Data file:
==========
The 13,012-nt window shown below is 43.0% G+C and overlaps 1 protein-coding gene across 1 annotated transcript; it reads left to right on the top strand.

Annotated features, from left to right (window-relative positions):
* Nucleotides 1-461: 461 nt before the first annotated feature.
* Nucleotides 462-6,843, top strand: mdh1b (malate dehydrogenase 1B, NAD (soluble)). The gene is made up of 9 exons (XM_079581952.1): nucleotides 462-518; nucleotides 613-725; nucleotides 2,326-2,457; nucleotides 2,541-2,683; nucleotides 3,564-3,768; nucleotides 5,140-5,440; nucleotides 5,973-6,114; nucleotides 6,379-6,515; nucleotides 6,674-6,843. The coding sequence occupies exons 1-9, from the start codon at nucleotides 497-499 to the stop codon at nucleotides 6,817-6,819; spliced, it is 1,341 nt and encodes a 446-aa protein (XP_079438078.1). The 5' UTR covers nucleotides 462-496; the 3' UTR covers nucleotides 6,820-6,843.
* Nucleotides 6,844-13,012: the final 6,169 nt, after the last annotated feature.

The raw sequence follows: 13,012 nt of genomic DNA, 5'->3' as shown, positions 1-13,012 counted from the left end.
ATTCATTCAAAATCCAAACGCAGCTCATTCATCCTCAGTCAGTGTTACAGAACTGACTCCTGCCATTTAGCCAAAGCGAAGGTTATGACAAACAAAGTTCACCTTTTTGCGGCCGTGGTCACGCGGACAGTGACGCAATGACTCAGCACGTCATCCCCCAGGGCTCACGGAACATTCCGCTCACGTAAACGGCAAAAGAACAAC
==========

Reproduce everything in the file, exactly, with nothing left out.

The 13,012-nt window shown below is 43.0% G+C and overlaps 1 protein-coding gene across 1 annotated transcript; it reads left to right on the top strand.

Annotated features, from left to right (window-relative positions):
* Nucleotides 1-461: 461 nt before the first annotated feature.
* Nucleotides 462-6,843, top strand: mdh1b (malate dehydrogenase 1B, NAD (soluble)). The gene is made up of 9 exons (XM_079581952.1): nucleotides 462-518; nucleotides 613-725; nucleotides 2,326-2,457; nucleotides 2,541-2,683; nucleotides 3,564-3,768; nucleotides 5,140-5,440; nucleotides 5,973-6,114; nucleotides 6,379-6,515; nucleotides 6,674-6,843. The coding sequence occupies exons 1-9, from the start codon at nucleotides 497-499 to the stop codon at nucleotides 6,817-6,819; spliced, it is 1,341 nt and encodes a 446-aa protein (XP_079438078.1). The 5' UTR covers nucleotides 462-496; the 3' UTR covers nucleotides 6,820-6,843.
* Nucleotides 6,844-13,012: the final 6,169 nt, after the last annotated feature.

The raw sequence follows: 13,012 nt of genomic DNA, 5'->3' as shown, positions 1-13,012 counted from the left end.
ATTCATTCAAAATCCAAACGCAGCTCATTCATCCTCAGTCAGTGTTACAGAACTGACTCCTGCCATTTAGCCAAAGCGAAGGTTATGACAAACAAAGTTCACCTTTTTGCGGCCGTGGTCACGCGGACAGTGACGCAATGACTCAGCACGTCATCCCCCAGGGCTCACGGAACATTCCGCTCACGTAAACGGCAAAAGAACAAC